Translated from Spanish by Erica Mena
in Borges, in origami
the last dragon travels the streets of Tokyo
trailing a wake of escaped paper,
thinking about the future of the yen.
It has no fire left in its mouth for the poor,
or maybe the devil took the last bit of fire
for his sulfur house.
Why say unfortunately?
Because the dragon is the answer to a question
of folded paper. Lend an ear to a story
to fill it with coins that bite
and then you’ll understand the importance of dragons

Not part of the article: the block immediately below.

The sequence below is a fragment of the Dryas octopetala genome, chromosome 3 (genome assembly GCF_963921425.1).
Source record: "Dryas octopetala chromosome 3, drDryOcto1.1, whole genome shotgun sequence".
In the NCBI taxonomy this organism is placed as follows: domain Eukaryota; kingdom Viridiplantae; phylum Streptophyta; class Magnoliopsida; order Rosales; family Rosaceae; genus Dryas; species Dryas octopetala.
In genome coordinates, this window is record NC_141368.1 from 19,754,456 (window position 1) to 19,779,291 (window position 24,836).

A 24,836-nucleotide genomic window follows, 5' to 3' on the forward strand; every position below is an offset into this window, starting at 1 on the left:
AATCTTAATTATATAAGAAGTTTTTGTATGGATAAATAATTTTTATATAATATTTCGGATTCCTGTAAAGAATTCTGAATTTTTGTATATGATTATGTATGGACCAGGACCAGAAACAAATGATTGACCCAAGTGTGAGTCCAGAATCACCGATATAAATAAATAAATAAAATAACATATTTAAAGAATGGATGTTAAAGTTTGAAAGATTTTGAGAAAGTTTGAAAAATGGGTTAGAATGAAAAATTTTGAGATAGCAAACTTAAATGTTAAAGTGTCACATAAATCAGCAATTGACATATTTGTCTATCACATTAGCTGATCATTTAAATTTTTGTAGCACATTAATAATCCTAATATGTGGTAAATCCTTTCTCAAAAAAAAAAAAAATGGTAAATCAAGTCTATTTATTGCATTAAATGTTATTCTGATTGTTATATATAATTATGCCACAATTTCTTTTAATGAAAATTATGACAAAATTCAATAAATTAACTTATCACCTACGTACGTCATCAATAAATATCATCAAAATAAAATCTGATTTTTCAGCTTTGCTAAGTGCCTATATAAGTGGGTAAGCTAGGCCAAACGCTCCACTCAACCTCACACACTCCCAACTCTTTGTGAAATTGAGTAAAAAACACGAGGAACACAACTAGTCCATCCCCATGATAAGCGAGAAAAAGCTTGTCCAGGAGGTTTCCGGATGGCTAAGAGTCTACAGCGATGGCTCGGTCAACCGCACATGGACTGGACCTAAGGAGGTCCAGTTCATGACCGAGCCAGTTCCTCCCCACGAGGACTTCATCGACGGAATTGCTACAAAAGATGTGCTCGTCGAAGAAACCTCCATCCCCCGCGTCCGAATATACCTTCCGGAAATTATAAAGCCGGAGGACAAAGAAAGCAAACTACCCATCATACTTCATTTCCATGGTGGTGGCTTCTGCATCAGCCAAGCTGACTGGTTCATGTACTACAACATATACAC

with their folding mis-dubbed voices.
But now there’s only cut paper
bought with printed money, wandering
the streets of countries full of colored lights.
What’s there to be sad about?
If a fish dissolves and gifts its scales
or an admiral suddenly breaks course
or a fire cooks the sky crimson,
no one will believe the story
if it’s not for sale and accepts cards.
No one trades a mustard seed
for a story.
A word is enough to revive
any dragon’s breath and its answers,
the word “l a m e n t a b l e”
for example, that lames its mental in ears.